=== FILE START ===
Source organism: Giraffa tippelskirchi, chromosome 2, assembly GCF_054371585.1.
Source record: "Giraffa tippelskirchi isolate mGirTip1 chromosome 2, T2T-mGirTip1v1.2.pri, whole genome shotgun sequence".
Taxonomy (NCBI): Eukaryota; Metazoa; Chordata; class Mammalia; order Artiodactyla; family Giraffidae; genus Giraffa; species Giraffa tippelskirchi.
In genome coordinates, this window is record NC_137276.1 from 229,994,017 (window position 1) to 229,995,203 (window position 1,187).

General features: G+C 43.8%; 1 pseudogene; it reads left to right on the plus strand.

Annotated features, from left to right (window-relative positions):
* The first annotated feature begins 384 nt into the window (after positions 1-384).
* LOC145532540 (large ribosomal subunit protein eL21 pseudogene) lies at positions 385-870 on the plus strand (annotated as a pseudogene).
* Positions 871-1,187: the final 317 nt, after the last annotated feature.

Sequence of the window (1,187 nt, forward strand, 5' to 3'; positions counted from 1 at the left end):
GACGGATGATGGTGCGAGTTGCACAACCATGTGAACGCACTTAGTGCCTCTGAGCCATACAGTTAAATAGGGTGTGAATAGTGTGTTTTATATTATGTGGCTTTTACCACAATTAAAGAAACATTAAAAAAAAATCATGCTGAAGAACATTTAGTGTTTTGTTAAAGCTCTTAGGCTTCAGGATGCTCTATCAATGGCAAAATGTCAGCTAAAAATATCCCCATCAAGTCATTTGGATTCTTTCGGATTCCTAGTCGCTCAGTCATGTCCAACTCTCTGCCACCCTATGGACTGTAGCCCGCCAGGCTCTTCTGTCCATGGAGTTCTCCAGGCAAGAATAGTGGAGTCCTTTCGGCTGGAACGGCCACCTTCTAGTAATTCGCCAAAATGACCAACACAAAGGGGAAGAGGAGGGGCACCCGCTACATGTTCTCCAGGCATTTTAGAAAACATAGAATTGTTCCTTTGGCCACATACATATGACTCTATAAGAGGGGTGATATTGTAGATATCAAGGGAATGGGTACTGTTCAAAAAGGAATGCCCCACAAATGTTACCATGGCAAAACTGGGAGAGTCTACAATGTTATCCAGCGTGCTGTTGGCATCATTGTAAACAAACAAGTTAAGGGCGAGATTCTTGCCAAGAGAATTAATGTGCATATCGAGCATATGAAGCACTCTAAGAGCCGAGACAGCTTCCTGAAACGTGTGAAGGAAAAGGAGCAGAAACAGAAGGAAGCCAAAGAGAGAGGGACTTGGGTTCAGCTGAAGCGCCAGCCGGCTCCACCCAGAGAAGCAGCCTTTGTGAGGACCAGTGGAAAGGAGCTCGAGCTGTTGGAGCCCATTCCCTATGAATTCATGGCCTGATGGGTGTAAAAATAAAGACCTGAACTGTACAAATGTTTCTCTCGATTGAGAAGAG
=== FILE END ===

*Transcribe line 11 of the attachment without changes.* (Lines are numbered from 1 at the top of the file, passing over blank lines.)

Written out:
GACGGATGATGGTGCGAGTTGCACAACCATGTGAACGCACTTAGTGCCTCTGAGCCATACAGTTAAATAGGGTGTGAATAGTGTGTTTTATATTATGTGGCTTTTACCACAATTAAAGAAACATTAAAAAAAAATCATGCTGAAGAACATTTAGTGTTTTGTTAAAGCTCTTAGGCTTCAGGATGCTCTATCAATGGCAAAATGTCAGCTAAAAATATCCCCATCAAGTCATTTGGATTCTTTCGGATTCCTAGTCGCTCAGTCATGTCCAACTCTCTGCCACCCTATGGACTGTAGCCCGCCAGGCTCTTCTGTCCATGGAGTTCTCCAGGCAAGAATAGTGGAGTCCTTTCGGCTGGAACGGCCACCTTCTAGTAATTCGCCAAAATGACCAACACAAAGGGGAAGAGGAGGGGCACCCGCTACATGTTCTCCAGGCATTTTAGAAAACATAGAATTGTTCCTTTGGCCACATACATATGACTCTATAAGAGGGGTGATATTGTAGATATCAAGGGAATGGGTACTGTTCAAAAAGGAATGCCCCACAAATGTTACCATGGCAAAACTGGGAGAGTCTACAATGTTATCCAGCGTGCTGTTGGCATCATTGTAAACAAACAAGTTAAGGGCGAGATTCTTGCCAAGAGAATTAATGTGCATATCGAGCATATGAAGCACTCTAAGAGCCGAGACAGCTTCCTGAAACGTGTGAAGGAAAAGGAGCAGAAACAGAAGGAAGCCAAAGAGAGAGGGACTTGGGTTCAGCTGAAGCGCCAGCCGGCTCCACCCAGAGAAGCAGCCTTTGTGAGGACCAGTGGAAAGGAGCTCGAGCTGTTGGAGCCCATTCCCTATGAATTCATGGCCTGATGGGTGTAAAAATAAAGACCTGAACTGTACAAATGTTTCTCTCGATTGAGAAGAG